Seniors can be affected by poor indoor air quality.
The population of Americans aged 65 and older is expected to double between 2010 and 2050,1 and by midcentury the proportion of the human population made up of people over age 80 is projected to have quadrupled since 2000.
So factors that affect this aging population are of increasing importance. Of particular concern are the neurological diseases and disorders typically associated with advanced age, among them Alzheimer’s and Parkinson’s diseases, dementia, and reduced cognitive function.
Investigators are studying the effects of not just present-day exposures and environmental influences such as physical and mental exercise, but also exposures that occurred much earlier in life, whose effects may only become apparent in old age.
It was long assumed that “once the brain received its allotted quota of nerve cells, its destiny was frozen. After that, the passage of time eroded our allotment steadily and irrevocably,” as professor emeritus Bernard Weiss of the University of Rochester School of Medicine and Dentistry wrote in 2007.3
Now, however, there is increasing evidence that the brain is capable of generating new neurons and other functional brain cells even during advanced age. There is also evidence that the older brain can respond quickly and positively to external influences such as physical exercise and intellectual stimulation.
This is prompting considerable interest in developing strategies for protecting and enhancing neurological function in the elderly.
The two most vulnerable periods for the brain, Weiss says, are early in life, when the organ is first developing, and later in life, when the body’s defenses and compensatory mechanisms begin to falter.
There is a large and growing body of evidence indicating these two vulnerable life stages can be linked when damage incurred during early development contributes to health disorders that may not become apparent until later in life.
Weiss also notes that declining defense mechanisms may magnify vulnerability to contemporary environmental exposures.
He says that when older adults experience cognitive problems, diagnoses rarely consider the possibility that environmental chemical exposure may be involved, simply because questions about such exposures are typically not asked as part of clinical intake.
Over the past 30 years, Weiss says, research attention has focused primarily on environmental influences on early developmental stages. Far less extensively researched, but a subject of increasing interest, are environmental chemical exposures that can affect the health of the aging brain.
In the past 10 years, however, a number of studies have looked at the effects of chronic low-level lead exposure on adult humans’ cognitive abilities. The findings of such studies suggest that lead that has accumulated in bones can be mobilized over time as part of the aging process, resulting in exposures that adversely affect adults’ cognitive skills later in life.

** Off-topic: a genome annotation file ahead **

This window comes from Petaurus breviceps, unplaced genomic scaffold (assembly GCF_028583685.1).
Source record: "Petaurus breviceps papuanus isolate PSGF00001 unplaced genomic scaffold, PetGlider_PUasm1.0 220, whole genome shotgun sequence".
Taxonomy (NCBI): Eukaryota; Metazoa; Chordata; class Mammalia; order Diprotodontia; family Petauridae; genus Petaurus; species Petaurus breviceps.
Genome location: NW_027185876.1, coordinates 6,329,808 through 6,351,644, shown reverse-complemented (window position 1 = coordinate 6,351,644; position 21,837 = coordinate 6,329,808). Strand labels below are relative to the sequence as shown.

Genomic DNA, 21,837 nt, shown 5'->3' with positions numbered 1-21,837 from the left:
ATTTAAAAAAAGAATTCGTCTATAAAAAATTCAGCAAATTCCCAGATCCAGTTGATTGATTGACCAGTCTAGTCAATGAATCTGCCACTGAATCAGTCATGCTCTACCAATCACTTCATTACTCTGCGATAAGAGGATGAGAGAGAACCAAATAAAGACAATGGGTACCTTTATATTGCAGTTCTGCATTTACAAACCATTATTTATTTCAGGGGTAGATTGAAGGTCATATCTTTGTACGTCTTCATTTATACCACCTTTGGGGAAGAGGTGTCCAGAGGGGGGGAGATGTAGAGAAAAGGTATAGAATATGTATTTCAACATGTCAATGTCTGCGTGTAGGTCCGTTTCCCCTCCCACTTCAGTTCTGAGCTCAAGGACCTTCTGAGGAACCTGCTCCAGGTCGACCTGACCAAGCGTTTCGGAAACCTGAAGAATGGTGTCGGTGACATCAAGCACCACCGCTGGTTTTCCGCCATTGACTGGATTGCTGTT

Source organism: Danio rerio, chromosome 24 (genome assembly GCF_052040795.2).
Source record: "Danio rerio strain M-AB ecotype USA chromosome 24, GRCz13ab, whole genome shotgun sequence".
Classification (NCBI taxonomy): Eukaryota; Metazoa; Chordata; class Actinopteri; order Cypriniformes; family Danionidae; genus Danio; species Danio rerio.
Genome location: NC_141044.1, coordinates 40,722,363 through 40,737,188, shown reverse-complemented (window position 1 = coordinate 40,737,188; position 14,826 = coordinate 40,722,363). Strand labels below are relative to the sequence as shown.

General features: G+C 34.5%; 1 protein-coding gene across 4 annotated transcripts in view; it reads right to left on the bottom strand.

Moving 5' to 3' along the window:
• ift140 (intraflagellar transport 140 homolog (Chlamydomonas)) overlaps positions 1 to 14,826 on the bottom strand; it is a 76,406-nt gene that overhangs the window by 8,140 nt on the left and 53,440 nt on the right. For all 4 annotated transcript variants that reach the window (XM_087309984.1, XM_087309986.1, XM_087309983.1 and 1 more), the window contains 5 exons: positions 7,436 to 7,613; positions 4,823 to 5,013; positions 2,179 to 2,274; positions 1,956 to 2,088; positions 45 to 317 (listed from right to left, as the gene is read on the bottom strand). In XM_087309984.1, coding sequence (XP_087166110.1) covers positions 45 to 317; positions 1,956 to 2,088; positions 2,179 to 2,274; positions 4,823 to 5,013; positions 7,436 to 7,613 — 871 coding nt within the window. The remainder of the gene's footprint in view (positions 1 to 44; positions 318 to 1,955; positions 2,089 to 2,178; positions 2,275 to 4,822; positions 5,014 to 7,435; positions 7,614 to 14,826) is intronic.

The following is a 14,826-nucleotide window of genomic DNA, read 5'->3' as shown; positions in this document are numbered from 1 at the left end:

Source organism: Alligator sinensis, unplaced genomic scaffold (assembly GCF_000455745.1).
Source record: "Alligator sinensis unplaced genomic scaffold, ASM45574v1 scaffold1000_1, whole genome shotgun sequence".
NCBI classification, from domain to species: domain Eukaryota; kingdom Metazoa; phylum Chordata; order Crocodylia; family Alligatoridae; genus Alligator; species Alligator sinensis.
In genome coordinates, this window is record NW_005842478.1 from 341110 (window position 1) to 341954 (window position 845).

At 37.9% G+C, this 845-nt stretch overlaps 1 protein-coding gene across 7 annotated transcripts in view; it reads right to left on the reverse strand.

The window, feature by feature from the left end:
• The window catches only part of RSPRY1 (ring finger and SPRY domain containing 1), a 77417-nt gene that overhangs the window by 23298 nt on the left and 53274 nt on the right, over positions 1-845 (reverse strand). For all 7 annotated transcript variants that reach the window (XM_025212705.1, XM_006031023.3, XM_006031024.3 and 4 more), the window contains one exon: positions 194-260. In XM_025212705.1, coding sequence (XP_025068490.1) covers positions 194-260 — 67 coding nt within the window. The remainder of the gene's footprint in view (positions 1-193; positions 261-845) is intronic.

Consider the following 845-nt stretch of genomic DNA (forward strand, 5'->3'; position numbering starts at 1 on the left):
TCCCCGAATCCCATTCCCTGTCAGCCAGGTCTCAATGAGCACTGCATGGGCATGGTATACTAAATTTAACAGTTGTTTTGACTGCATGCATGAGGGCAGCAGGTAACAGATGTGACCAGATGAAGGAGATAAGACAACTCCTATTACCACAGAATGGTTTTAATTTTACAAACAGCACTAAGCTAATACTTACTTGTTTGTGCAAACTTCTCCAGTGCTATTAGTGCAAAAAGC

Other metals may adversely affect neurological function in later life by either acting directly on the brain or adversely impacting other organs or hormones that maintain healthy neurological function.
For example, cadmium can cause kidney disease, which is associated with cognitive problems. Like lead, cadmium is stored in the body, primarily in the kidneys and liver but also in joints and other tissues, where it has a biological half-time of decades.
Similarly, lead and mercury have been associated with liver disease, which itself is associated with adverse neurological health effects, including a condition that produces a type of neuronal plaque associated with Alzheimer’s disease.
Older brains may be affected by chemical exposures earlier in life.
Chemical exposures that adversely affect kidney and liver function can also hamper the body’s ability to detoxify and excrete environmental toxicants, thus letting them remain in the body—an effect that may be particularly problematic in advanced age when a body’s defense mechanisms are in decline.
There is evidence connecting certain metals (e.g., lead, manganese), pesticides (e.g., paraquat, maneb), and solvents (e.g., toluene, trichloroethylene) with neurological
symptoms characteristic of Parkinson’s disease. Many of the exposures studied have been occupational, and some were acute, rather than lower-level and chronic. Much more extensive research is needed to determine the precise role environmental exposures to these agents may play in prompting Parkinson’s disease.